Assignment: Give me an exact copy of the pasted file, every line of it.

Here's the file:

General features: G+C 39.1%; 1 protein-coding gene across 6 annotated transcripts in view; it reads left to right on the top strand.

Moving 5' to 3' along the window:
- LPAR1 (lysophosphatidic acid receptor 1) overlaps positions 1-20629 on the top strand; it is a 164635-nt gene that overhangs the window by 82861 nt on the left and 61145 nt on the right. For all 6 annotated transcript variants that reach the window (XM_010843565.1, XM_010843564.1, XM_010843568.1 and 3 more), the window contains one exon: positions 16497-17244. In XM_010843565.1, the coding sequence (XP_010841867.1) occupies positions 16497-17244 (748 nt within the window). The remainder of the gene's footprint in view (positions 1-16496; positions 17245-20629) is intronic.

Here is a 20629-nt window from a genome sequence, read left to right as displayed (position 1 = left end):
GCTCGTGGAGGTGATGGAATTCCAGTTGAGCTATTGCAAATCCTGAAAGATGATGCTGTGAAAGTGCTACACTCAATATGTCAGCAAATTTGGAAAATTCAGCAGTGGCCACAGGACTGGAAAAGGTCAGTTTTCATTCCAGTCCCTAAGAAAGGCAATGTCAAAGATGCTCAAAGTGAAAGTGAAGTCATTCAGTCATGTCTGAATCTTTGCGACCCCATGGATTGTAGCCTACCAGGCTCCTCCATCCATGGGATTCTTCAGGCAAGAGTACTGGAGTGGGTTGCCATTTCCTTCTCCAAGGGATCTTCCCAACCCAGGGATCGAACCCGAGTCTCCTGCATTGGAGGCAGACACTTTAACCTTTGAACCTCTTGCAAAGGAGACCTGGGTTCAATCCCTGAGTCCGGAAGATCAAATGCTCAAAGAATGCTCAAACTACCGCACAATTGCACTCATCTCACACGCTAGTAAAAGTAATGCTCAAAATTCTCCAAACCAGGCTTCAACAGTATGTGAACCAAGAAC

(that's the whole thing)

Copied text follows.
General features: G+C 39.1%; 1 protein-coding gene across 6 annotated transcripts in view; it reads left to right on the top strand.

Moving 5' to 3' along the window:
- LPAR1 (lysophosphatidic acid receptor 1) overlaps positions 1-20629 on the top strand; it is a 164635-nt gene that overhangs the window by 82861 nt on the left and 61145 nt on the right. For all 6 annotated transcript variants that reach the window (XM_010843565.1, XM_010843564.1, XM_010843568.1 and 3 more), the window contains one exon: positions 16497-17244. In XM_010843565.1, the coding sequence (XP_010841867.1) occupies positions 16497-17244 (748 nt within the window). The remainder of the gene's footprint in view (positions 1-16496; positions 17245-20629) is intronic.

Here is a 20629-nt window from a genome sequence, read left to right as displayed (position 1 = left end):
GCTCGTGGAGGTGATGGAATTCCAGTTGAGCTATTGCAAATCCTGAAAGATGATGCTGTGAAAGTGCTACACTCAATATGTCAGCAAATTTGGAAAATTCAGCAGTGGCCACAGGACTGGAAAAGGTCAGTTTTCATTCCAGTCCCTAAGAAAGGCAATGTCAAAGATGCTCAAAGTGAAAGTGAAGTCATTCAGTCATGTCTGAATCTTTGCGACCCCATGGATTGTAGCCTACCAGGCTCCTCCATCCATGGGATTCTTCAGGCAAGAGTACTGGAGTGGGTTGCCATTTCCTTCTCCAAGGGATCTTCCCAACCCAGGGATCGAACCCGAGTCTCCTGCATTGGAGGCAGACACTTTAACCTTTGAACCTCTTGCAAAGGAGACCTGGGTTCAATCCCTGAGTCCGGAAGATCAAATGCTCAAAGAATGCTCAAACTACCGCACAATTGCACTCATCTCACACGCTAGTAAAAGTAATGCTCAAAATTCTCCAAACCAGGCTTCAACAGTATGTGAACCAAGAAC